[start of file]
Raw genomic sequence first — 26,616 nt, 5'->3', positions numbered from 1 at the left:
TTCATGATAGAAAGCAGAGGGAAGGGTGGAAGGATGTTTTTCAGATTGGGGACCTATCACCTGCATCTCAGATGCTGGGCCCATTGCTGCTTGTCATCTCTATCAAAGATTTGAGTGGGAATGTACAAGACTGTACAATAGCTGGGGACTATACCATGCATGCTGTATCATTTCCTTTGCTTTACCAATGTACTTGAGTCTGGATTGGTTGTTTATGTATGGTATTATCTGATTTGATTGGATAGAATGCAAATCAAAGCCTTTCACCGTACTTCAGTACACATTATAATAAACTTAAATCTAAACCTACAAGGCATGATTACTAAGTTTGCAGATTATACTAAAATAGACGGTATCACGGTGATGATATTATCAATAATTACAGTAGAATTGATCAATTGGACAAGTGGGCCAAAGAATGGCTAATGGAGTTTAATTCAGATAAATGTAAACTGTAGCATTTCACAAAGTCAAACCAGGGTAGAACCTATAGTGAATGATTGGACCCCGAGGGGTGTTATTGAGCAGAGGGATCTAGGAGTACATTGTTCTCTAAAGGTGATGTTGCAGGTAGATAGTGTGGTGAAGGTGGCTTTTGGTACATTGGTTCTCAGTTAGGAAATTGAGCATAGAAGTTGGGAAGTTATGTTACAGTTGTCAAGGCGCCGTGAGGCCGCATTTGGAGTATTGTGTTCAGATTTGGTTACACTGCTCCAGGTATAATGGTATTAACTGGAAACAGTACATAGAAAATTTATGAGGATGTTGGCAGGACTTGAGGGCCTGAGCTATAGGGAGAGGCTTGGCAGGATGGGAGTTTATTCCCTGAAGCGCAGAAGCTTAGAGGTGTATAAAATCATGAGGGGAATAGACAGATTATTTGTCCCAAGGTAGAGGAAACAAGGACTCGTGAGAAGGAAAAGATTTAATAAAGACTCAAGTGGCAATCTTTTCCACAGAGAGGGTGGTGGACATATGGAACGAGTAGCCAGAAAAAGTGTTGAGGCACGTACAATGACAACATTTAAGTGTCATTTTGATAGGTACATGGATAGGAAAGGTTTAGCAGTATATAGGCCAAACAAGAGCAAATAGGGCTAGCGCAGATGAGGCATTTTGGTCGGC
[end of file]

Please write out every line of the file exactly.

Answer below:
Raw genomic sequence first — 26,616 nt, 5'->3', positions numbered from 1 at the left:
TTCATGATAGAAAGCAGAGGGAAGGGTGGAAGGATGTTTTTCAGATTGGGGACCTATCACCTGCATCTCAGATGCTGGGCCCATTGCTGCTTGTCATCTCTATCAAAGATTTGAGTGGGAATGTACAAGACTGTACAATAGCTGGGGACTATACCATGCATGCTGTATCATTTCCTTTGCTTTACCAATGTACTTGAGTCTGGATTGGTTGTTTATGTATGGTATTATCTGATTTGATTGGATAGAATGCAAATCAAAGCCTTTCACCGTACTTCAGTACACATTATAATAAACTTAAATCTAAACCTACAAGGCATGATTACTAAGTTTGCAGATTATACTAAAATAGACGGTATCACGGTGATGATATTATCAATAATTACAGTAGAATTGATCAATTGGACAAGTGGGCCAAAGAATGGCTAATGGAGTTTAATTCAGATAAATGTAAACTGTAGCATTTCACAAAGTCAAACCAGGGTAGAACCTATAGTGAATGATTGGACCCCGAGGGGTGTTATTGAGCAGAGGGATCTAGGAGTACATTGTTCTCTAAAGGTGATGTTGCAGGTAGATAGTGTGGTGAAGGTGGCTTTTGGTACATTGGTTCTCAGTTAGGAAATTGAGCATAGAAGTTGGGAAGTTATGTTACAGTTGTCAAGGCGCCGTGAGGCCGCATTTGGAGTATTGTGTTCAGATTTGGTTACACTGCTCCAGGTATAATGGTATTAACTGGAAACAGTACATAGAAAATTTATGAGGATGTTGGCAGGACTTGAGGGCCTGAGCTATAGGGAGAGGCTTGGCAGGATGGGAGTTTATTCCCTGAAGCGCAGAAGCTTAGAGGTGTATAAAATCATGAGGGGAATAGACAGATTATTTGTCCCAAGGTAGAGGAAACAAGGACTCGTGAGAAGGAAAAGATTTAATAAAGACTCAAGTGGCAATCTTTTCCACAGAGAGGGTGGTGGACATATGGAACGAGTAGCCAGAAAAAGTGTTGAGGCACGTACAATGACAACATTTAAGTGTCATTTTGATAGGTACATGGATAGGAAAGGTTTAGCAGTATATAGGCCAAACAAGAGCAAATAGGGCTAGCGCAGATGAGGCATTTTGGTCGGC